Fantasy: Free Agent Moves Boost Matt Cassel

| March 16, 2012

The Chiefs promised to provide competition for Matt Cassel this offseason, but apparently only if it came in the form of Peyton Manning. A week ago, it seemed likely the Chiefs would sign a sturdy veteran from the Campbell, Orton, Henne trio. In a surprise twist, those passers sprinted to backup jobs with the Bears, Cowboys, and Jaguars. Meanwhile the Chiefs came out of the box looking to address their offensive depth, immediately hosting RBs, TEs, and OLs.

Matt Cassel can be a better fantasy player than you might think. In 2010 he posted nearly identical per game numbers to Matt Ryan and Matt Schaub. He bested players like Joe Flacco and Jay Cutler. Way back in 2008 he finished as QB8, crushing players like Eli Manning and Ben Roethlisberger. And here’s the exciting thing if you’re a QBBC enthusiast – or a Chiefs fan – Kansas City is quietly surrounding Cassel with the kind of talent he had back in his Patriot dream season.

The Chiefs ran the ball a ton during Cassel’s only successful season with the Chiefs, but 245 of those carries went to Thomas Jones who averaged 3.7 yards and almost single-handedly kept K.C. in difficult down-and-distance situations. Peyton Hillis, on the other hand, averaged 4.4 yards, scored 13 combined TDs, and ranked as the #2 back in all of football (even ahead of breakout star Arian Foster). Just as importantly, he ranked as the #2 back in the passing game, catching 61 passes, an insane number for a power back. He and Charles tallied 107 receptions between them that season.

Adding Kevin Boss at $9 million for 3 years seems like overpaying for a player who just struggled through two injury-plagued campaigns, but if the Chiefs are getting the TE who finished as PFF’s No.3 TE in 2009 (+17.4), they’re getting a real weapon. Boss has hovered in the 1.5 yards per route area over the last two seasons. It’s not an elite number but puts him in the same category as players like Kellen Winslow and Heath Miller.

The Chiefs had nothing at the TE position when Tony Moeaki went down a season ago. They now appear poised to run a lot of 2-TE sets. Adding Boss helps Cassel but probably doesn’t affect the incumbent who flashed star potential as a rookie while rarely leaving the field (929 snaps). In the last 10 years only a handful of TEs have hit 500 receiving yards in their debut seasons. Moeaki was PFF’s No. 6 TE in 2010 and posted strong peripherals across the board. If healthy, he will outperform his ADP by a wide margin.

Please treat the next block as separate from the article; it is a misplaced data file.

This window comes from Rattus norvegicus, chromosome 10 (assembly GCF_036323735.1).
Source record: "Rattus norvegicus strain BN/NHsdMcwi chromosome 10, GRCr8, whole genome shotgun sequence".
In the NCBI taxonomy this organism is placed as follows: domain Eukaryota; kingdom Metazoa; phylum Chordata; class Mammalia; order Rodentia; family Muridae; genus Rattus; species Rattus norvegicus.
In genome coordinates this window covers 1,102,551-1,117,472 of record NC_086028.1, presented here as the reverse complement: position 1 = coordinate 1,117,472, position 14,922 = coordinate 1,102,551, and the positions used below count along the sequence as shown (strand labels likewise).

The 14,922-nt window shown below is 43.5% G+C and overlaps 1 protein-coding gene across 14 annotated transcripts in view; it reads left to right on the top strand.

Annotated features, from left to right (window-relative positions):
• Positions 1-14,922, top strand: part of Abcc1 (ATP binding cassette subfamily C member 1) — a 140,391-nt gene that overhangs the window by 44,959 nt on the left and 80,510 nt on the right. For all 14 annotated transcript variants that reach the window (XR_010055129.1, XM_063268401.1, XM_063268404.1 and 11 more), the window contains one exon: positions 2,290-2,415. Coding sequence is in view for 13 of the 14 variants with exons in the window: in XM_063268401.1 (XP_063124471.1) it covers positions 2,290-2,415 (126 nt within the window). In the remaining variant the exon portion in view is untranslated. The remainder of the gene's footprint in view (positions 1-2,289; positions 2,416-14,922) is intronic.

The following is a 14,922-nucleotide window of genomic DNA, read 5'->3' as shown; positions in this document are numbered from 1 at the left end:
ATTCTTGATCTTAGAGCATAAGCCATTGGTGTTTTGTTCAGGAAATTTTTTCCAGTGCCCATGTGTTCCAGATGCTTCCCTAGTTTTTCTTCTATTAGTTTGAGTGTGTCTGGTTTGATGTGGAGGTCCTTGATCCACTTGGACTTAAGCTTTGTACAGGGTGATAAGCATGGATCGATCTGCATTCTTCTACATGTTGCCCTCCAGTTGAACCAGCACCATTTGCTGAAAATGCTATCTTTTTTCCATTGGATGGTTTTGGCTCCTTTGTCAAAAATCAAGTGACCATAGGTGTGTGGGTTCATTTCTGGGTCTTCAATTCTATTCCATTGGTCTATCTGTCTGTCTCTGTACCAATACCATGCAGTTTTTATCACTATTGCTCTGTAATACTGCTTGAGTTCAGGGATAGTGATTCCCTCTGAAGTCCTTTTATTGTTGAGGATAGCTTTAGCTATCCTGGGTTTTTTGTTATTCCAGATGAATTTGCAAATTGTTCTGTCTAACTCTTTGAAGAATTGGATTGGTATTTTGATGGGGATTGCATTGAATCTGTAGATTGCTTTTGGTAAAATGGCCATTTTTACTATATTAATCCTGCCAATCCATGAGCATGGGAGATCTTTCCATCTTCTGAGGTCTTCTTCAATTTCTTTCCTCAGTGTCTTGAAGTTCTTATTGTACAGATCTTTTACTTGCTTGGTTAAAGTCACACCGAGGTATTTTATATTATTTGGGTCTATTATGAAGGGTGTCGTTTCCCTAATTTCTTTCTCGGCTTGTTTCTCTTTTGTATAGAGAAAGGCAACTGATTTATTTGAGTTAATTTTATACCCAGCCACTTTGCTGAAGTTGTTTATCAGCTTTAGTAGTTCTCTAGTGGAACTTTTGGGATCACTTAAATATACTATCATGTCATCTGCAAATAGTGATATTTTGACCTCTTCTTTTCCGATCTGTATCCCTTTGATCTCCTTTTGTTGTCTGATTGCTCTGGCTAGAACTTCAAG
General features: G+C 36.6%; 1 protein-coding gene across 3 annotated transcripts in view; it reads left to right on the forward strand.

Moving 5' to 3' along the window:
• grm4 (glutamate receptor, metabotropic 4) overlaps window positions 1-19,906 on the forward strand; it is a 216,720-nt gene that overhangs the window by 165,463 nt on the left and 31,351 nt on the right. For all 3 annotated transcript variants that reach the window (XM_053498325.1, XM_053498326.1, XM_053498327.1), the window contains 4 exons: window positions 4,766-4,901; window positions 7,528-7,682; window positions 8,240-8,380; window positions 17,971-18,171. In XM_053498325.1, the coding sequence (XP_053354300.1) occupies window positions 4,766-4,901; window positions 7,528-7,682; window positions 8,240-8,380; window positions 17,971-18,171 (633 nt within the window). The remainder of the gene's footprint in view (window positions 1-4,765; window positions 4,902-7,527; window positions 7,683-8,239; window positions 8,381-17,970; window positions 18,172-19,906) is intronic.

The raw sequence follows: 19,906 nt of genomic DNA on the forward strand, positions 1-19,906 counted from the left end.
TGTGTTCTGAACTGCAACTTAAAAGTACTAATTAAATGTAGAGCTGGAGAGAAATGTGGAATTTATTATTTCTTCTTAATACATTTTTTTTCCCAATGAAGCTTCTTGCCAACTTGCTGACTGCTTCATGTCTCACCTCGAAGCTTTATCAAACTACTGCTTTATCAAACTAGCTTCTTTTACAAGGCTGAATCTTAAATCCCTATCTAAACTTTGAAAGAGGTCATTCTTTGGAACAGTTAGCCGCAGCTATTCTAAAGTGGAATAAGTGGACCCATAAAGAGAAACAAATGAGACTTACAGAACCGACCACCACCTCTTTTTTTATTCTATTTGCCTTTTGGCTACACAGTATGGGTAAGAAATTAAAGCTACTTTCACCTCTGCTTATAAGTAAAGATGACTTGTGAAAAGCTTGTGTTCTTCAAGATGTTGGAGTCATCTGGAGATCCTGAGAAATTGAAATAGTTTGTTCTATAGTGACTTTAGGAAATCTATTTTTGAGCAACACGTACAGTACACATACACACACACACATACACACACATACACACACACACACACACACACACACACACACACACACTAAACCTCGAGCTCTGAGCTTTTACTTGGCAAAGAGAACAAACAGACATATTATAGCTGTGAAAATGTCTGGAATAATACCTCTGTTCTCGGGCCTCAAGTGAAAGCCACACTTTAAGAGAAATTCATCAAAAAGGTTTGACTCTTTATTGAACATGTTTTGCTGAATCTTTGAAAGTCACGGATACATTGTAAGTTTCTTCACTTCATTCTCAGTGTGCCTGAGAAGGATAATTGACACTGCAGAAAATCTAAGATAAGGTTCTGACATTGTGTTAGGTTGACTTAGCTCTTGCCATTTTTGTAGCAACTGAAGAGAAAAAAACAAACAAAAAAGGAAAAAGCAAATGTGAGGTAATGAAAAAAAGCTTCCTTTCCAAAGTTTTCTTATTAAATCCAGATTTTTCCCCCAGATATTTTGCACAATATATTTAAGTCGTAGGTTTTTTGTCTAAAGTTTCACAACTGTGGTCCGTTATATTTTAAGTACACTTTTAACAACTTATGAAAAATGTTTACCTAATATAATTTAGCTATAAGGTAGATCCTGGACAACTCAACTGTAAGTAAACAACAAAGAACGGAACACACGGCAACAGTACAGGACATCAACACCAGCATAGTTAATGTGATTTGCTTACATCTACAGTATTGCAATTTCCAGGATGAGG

Cassel could also have an elite group of receivers if Jon Baldwin emerges. Advanced target numbers suggest Dwayne Bowe was one of the NFL’s best receivers last season, while Steve Breaston quietly posted over 700 yards and earned a positive PFF grade. In the five games before Cassel’s injury, Breaston hit double digit fantasy points four times.

The biggest signing could occur on Friday. The Chiefs’ four returning offensive linemen all graded very well as pass blockers. Right tackle Barry Richardson will exit in free agency and take his -39.1 with him. Currently, the Chiefs are wooing Eric Winson, PFF’s No. 11 overall tackle. If he signs, the Chiefs will have an offensive line that is well above average in protecting the passer.

Such a move would shore up Cassel’s biggest weakness. Over the past four seasons Cassel has been among the NFL’s worst starters in accuracy percentage under pressure and in allowing pressures to become sacks. In 2011 he ranked 26th and 31st respectively in those categories.

These developments don’t completely transform Cassel’s fantasy prospects, of course. Brian Daboll’s last two offenses came in near the bottom in QB dropbacks, and the Chiefs are expected to continue their conservative ways. But consider the magic already accomplished by the Chiefs’ new coordinator. With Daboll calling plays, Colt McCoy and Matt Moore were reasonable bye-week fill-ins. Chad Henne somehow recorded a 400-yard, 43-fantasy point game.

Fantasy Spin

Cassel could easily match his 2010 fantasy numbers when he averaged 21.5 points a game despite only attempting 450 passes. He certainly belongs in the same range as Sanchez, Flacco, Palmer, and Fitzpatrick, all players going many rounds ahead of him.

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